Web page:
ST-SEINE-SUR-VINGEANNE, France - Bertrand Bergerot always wanted to live in a castle. Actually, he grew up next door to one. But he had to wait decades before he could fulfill his dream.
Originally, his Chateau de RosiÁeres was just an isolated cluster of farm buildings outside this village in eastern Burgundy. The property would have remained a farm forever had the lords of St-Seine and the Duke of Burgundy not agreed that a fortified manor at RosiÁeres wasn't such a bad idea.
It was the 15th century, and wars were continually laying waste to the region. They recognized the property's defensive position overlooking the Cote d'Or's flat Vingeanne river valley; besides, the stone grange and barns were already at right angles to one another, forming a kind of enclosure. So the lords closed the gaps, added ramparts, dug a double moat, and built a 62-foot-high keep - a refuge for farmers of the domain and a fancy residence for nearby nobility.
The chateau never saw much combat, but after a succession of neglectful owners it may as well have been sacked. In 1930, Bergerot's grandparents began renting the property to farm it. In 1980, his parents bought the deed and moved into the adjacent 11th-century cottage. During adolescence, Bergerot would sneak across the quad to sleep in the uninhabitable, caved-in castle ruins, scheming how someday he'd return the chateau to its former splendor.
He and his brother eventually took over the estate, and the restoration took many years. Bergerot worked then, as now, as a train conductor. Between red-eye Dijon-to-Paris shifts, he'd come home to his castle, knock down some walls, shore up a split timber, install subfloor heating, or repair the terra-cotta tile roof.
Along the way, he met Odile, a local woman; they married and had two children (Cassandra, now 5, and Enguerrand, 7). The family has been running their ``chambre d'hote'' (bed-and-breakfast) for a decade.
With only three guest rooms and acres of tranquillity, the manor remains an exceptional refuge. Hotels from the Middle Ages are sometimes filled with kitschy period fakery, but here the details are the real deal. Expect hot water, heat, and modern beds, of course, but you won't find countrified Jouy fabrics or cheap, brass-plated wall sconces.
The RosiÁeres's weathered wood, chipped stone, and rusty iron are left pretty much as Bergerot found them; any new construction materials tend to blend in with the prevailing decor. (The only modern downer is the Chambre Eudes IV's shiny, gray-tiled bath.)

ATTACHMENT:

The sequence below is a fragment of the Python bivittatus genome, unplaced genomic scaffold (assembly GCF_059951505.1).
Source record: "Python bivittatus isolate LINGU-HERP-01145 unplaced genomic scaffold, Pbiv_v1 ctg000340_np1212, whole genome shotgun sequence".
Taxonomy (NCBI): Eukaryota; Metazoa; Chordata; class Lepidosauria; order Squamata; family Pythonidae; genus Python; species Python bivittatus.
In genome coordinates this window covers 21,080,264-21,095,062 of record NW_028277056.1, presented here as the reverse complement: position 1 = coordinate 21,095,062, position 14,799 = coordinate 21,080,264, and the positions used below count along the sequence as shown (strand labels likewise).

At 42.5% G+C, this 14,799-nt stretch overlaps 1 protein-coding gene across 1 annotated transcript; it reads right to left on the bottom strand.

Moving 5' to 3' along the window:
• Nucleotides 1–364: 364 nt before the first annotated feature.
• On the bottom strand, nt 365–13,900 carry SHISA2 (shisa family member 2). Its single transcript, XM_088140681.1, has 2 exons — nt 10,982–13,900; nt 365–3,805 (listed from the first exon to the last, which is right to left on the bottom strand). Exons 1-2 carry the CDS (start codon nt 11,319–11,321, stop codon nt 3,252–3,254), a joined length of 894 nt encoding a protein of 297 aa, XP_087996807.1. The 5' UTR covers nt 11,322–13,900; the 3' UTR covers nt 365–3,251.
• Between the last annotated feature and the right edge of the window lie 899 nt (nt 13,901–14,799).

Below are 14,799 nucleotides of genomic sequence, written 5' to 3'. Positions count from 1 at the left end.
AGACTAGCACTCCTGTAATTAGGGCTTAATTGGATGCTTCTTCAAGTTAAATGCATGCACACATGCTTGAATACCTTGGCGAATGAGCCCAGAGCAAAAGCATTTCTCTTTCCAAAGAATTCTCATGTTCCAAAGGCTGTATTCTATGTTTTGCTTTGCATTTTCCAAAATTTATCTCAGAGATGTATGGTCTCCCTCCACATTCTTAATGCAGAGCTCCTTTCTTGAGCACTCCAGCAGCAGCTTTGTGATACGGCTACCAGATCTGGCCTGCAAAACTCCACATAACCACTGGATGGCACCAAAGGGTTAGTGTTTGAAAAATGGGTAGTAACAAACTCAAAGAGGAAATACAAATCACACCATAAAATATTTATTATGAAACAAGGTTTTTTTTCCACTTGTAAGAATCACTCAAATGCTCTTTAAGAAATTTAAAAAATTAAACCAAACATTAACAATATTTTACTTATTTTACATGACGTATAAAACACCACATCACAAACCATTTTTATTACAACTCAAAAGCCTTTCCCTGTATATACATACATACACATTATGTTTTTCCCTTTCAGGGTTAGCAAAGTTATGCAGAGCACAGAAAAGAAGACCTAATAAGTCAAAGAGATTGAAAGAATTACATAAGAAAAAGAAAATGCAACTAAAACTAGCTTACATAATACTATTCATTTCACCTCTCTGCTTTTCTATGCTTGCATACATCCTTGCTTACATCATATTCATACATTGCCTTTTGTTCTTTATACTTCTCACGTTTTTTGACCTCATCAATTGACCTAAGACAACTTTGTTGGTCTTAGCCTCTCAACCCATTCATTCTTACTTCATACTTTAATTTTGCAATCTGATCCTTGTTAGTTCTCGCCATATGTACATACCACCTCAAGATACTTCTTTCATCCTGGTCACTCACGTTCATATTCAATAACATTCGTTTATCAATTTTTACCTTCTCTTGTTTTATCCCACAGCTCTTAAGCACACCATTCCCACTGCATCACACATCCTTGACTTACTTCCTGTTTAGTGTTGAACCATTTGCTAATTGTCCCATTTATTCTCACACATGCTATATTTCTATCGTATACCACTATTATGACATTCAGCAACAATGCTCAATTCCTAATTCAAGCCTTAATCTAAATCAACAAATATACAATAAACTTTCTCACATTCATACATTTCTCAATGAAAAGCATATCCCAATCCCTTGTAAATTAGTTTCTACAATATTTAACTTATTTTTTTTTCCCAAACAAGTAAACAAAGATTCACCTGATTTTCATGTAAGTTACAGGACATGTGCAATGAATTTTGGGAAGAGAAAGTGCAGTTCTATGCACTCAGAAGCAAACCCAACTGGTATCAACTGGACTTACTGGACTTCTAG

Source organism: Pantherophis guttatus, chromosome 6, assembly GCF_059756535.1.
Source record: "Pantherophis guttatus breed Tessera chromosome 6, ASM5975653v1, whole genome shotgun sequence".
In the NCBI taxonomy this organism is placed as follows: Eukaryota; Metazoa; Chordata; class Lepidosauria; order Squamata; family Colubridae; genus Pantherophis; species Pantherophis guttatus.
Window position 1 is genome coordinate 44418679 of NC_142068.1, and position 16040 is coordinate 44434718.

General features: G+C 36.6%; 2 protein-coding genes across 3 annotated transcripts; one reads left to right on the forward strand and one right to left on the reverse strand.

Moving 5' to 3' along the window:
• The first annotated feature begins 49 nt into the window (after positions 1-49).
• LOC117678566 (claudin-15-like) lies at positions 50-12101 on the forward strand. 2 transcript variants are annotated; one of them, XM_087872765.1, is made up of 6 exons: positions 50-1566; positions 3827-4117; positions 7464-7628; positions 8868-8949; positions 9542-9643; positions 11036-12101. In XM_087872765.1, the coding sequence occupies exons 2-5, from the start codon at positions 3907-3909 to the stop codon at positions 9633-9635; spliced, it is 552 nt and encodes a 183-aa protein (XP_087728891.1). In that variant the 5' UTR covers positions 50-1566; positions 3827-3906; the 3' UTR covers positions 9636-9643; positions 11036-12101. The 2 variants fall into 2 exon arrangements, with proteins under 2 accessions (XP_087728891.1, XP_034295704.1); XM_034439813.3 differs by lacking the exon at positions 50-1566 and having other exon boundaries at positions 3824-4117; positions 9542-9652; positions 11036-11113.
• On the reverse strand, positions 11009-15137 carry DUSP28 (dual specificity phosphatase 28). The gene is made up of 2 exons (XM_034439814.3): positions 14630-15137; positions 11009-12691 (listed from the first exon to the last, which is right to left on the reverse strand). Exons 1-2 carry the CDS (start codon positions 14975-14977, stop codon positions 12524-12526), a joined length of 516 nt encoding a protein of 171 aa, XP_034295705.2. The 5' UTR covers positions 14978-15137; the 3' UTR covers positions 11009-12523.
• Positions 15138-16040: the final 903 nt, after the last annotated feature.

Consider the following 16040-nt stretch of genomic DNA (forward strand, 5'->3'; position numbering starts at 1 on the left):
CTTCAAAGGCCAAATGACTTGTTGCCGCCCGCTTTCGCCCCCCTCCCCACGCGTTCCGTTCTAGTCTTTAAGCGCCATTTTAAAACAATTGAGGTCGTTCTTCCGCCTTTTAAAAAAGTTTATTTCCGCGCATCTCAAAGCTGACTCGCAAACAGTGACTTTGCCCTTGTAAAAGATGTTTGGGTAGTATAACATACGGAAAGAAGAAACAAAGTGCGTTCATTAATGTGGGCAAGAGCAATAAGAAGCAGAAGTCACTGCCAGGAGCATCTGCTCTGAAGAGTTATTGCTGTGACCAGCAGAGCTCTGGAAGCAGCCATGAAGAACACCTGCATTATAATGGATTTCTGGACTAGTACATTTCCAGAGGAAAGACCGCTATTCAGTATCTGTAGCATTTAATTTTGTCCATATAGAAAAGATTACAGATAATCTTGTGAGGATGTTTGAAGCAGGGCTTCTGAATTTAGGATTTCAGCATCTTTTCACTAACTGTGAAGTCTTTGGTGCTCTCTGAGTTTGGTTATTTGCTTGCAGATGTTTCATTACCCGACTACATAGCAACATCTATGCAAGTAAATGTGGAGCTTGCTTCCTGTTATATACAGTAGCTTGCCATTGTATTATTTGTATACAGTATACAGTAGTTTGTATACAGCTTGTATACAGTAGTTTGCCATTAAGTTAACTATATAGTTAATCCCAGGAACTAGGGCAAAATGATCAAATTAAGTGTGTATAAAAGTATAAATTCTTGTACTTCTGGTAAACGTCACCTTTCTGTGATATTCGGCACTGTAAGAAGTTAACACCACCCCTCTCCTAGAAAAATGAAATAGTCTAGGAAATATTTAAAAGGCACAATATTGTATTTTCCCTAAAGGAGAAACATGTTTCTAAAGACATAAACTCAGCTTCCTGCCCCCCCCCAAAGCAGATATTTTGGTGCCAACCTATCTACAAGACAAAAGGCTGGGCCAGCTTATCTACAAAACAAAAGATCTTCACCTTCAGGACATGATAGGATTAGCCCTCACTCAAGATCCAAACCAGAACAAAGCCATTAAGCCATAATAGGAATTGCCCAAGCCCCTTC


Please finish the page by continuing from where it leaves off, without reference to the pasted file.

Over apertifs, ask to see the remarkable before-and-after photo album that details the scope of the ongoing project. In the corner tower, Bertrand wants to convert one room into a library; he's also eyeing a barn for a sauna/fitness room.
The castle itself is divided into two wings: the 15th-century ``donjon,'' or keep, with its 68-by-44-foot footprint and 6-foot-thick walls, and a wing added two centuries later, adorned with pastel-colored plaster, frescoes, and the coat of arms of a previous owner.
A less-impressive room, Chambre du Puits, is located on the ground floor of the ``new'' wing. But two other magnificent guest rooms are accessible from a limestone staircase that spirals through the heart of the main donjon. Eudes IV seems enormous until you see the Suite Marguerite de St-Remy, an oak-timbered, two-room apartment with stone fireplace, long wooden table, and medieval graffiti carved into the walls of the kitchenette.
The Bergerots do a fair business renting out the entire estate for weddings and private parties, and it's easy to see why: Ignoring the lack of bedrooms, there's plenty of room for company. A large pavilion for functions faces the former drawbridge entrance. Inside the chateau are three 650-to-1,000-square-foot halls whose monumental hearths and painted ceilings set the scene for a regal reception.
Unlike many historic properties, the Chateau de RosiÁeres is no showpiece. It remains a working farm. The Bergerot family lives and eats here. If you order the four-course dinner, you'll all dine by candlelight in the cavernous salon. It was Valentine's Day the Saturday my companion and I stayed over. Odile Bergerot served chilled shrimp, salmon terrine, wood-fired roasted chicken (cooked in the dining room's cast-iron stove), a cheese platter, and apple tart, all washed down by a lovely Bourgogne Passetoutgrain and a sparkling white petillant.
If you see folks wandering about, don't dismay: The Bergerots open the chateau to self-guided tours (to keep out intruders, a ``prive'' sign hangs on the rooms' doors). Unfortunately, three of the donjon's original four corner towers are gone, but you're invited to scramble up and down the stairs and explore the remaining passages and chambers: the watch tower (now the children's playroom), the walkway outfitted with machicolations, the beamed interior of the castle roof (also home to owls), and the former guard post (now auxiliary kitchen).
Stroll the grounds, too: the arched gate, the old dovecote, and the hedge maze recently planted by Bertrand Bergerot. Once you've conquered the castle, an easy, 21/2-mile walk to St-Seine-sur-Vingeanne takes you past mammoth Charolais beef cattle and a pond teeming with waterfowl. The village doesn't offer much more than rural bliss. But heading back as night descends, the amber-lighted Chateau de RosiÁeres looms magnificently over the pasture, a humble fortress still worth defending.
Ethan Gilsdorf is a freelance writer living in Paris.